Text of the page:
Amjad
Maaz
Fatima
Minza Sajjad
Anosha
Maha Minhaj
Aqil
Soonhal
Hafeez

Why do Indians Hate Root Beer?

th.jpegThere are several things that still separate an Indian-American from an Indian from India even in this globalized world: accents and educational systems come to mind, as do sports or movie preferences. These are real, but also amorphous. However, we can point to something much more tangible in nature.  Perhaps no single thing in the world is a more perfect epitome of the separation between Indian-Americans and their cousins from the motherland than a dark black, foamy-headed sweet and effervescent liquid drink called root beer.  In my lifetime, I’ve found that Indians categorically hate this drink, while most Americans of all types including Indian-Americans love this drink.

Having grown up in the American Midwest, where we’d call all manner of fizzy soft drinks “pop,” I have loved root beer for as long as I can remember and probably always will.  Widely available commerical brands include A&W, Barq’s, or IBC, and I could drink any of these happily.  What’s more, one can place a dollop of vanilla or other ice cream into a glass of root beer, and you get a magical dessert/drink hybrid like no other, known to most Americans as a root beer float.  And yet, as much as all-American flavors like french fries, ketchup, pizza, and even colas like Coke and Pepsi have exploded in popularity and affordability in India over the last few decades, root beer is hard to come by.   Even Indians who have settled in the United States for decades often won’t ever drink it.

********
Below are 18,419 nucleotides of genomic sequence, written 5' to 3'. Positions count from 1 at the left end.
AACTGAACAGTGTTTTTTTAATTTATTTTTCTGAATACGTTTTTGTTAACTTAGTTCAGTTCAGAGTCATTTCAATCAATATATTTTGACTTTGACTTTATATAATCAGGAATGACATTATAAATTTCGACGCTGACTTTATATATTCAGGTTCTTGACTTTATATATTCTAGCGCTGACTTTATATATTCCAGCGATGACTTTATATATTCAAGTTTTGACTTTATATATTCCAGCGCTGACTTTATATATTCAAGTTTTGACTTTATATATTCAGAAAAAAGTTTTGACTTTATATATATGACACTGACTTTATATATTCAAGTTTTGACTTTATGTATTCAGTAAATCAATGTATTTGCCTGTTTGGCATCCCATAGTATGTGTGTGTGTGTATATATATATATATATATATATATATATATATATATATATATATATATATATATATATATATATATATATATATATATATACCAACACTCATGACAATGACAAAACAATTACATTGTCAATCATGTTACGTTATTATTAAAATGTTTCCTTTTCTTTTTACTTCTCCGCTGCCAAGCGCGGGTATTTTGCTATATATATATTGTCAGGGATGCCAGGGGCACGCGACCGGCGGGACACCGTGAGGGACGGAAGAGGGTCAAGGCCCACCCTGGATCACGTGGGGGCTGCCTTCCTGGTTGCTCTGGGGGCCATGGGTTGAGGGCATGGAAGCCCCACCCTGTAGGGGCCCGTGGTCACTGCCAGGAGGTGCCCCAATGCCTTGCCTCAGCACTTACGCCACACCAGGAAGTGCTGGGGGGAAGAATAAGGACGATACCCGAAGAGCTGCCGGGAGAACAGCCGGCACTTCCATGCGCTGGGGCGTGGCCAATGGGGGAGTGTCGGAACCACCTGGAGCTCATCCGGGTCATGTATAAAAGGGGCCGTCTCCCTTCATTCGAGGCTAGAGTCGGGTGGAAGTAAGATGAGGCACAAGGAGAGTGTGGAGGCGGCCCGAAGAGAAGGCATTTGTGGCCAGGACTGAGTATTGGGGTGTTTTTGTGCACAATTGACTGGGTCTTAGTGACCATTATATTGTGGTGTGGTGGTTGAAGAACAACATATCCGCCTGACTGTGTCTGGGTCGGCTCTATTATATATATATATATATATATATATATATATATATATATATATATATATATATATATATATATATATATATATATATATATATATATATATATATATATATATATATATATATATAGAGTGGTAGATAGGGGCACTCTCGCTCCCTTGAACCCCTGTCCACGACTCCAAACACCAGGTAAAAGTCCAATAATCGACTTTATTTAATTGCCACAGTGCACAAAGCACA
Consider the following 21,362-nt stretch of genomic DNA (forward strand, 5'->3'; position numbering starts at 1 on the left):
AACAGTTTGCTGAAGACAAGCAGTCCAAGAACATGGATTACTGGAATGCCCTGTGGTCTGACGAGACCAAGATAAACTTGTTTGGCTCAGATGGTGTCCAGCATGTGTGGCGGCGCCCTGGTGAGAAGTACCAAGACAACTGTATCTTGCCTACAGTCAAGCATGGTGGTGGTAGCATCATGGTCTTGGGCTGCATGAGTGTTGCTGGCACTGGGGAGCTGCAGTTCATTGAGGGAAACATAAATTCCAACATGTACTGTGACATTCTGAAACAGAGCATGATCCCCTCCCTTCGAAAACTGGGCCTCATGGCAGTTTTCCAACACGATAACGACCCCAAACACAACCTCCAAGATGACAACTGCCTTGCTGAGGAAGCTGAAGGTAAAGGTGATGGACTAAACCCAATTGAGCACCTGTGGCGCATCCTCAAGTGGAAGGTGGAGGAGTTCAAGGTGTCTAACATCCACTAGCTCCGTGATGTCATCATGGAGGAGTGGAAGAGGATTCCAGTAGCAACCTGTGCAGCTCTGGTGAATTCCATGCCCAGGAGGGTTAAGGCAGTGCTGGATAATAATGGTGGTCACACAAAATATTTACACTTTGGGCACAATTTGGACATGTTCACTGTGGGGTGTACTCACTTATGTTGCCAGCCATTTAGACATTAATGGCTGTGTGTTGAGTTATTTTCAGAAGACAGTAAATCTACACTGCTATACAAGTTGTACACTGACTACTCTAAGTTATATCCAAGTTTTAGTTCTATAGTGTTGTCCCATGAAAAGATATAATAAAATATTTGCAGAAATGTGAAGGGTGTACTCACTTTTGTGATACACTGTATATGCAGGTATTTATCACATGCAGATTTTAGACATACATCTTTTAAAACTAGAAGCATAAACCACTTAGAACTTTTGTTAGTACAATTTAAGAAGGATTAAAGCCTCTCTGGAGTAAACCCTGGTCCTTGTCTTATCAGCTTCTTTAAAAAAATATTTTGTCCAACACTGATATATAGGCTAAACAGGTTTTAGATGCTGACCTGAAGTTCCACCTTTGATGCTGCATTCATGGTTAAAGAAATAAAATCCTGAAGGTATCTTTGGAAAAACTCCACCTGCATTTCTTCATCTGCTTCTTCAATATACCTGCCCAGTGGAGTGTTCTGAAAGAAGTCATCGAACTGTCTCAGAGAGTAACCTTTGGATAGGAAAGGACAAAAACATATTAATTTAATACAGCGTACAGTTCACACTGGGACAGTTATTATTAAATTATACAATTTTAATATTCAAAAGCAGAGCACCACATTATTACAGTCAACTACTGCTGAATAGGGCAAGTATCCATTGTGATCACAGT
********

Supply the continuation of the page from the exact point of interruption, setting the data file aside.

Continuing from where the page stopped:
Why???  On the face of it, Indians should love root beer.  It’s spicier than most other American colas or soft drinks (with a notable exception in Dr Pepper).  Root beer’s traditional historic roots are in the delicious extract of the sassafras tree root or sarsaparilla vine root.  As a kid at summer camp, I remember tasting a fresh and hot tea made of sassafras root, an original root beer formula- and it was divine.  Root beer is aromatic and has a number of spicy and subtle hints, much like Indian food itself which draws on fraternal spices like cardamom, anise, and cinnamon.  I have a theory that Indians typically hate root beer for one simple reason: it reminds them too much of medical products, including a soothing balm called Iodex, a common household item in India.  Throughout my life whenever I drank or even mentioned root beer, my Indian-born mother would make a disgusted face, hold her nose and say, “I can’t stand it, smells like Iodex!”  I’ve heard similar sentiments over and over by people born and raised in India.  Which led me to look into this recently.

Indeed there’s a basis for it.  Iodex utilizes methyl salicylate, made of oil extracted from a group of plants __57called wintergreens or their synthetic equivalent.  Commercially produced root beers also use extracts of wintergreens, or very similar plants.  Interestingly, just like Coca-Cola, the modern form of root beer was invented in the United States in the 1800’s for medicinal purposes.  So, we have come full circle here.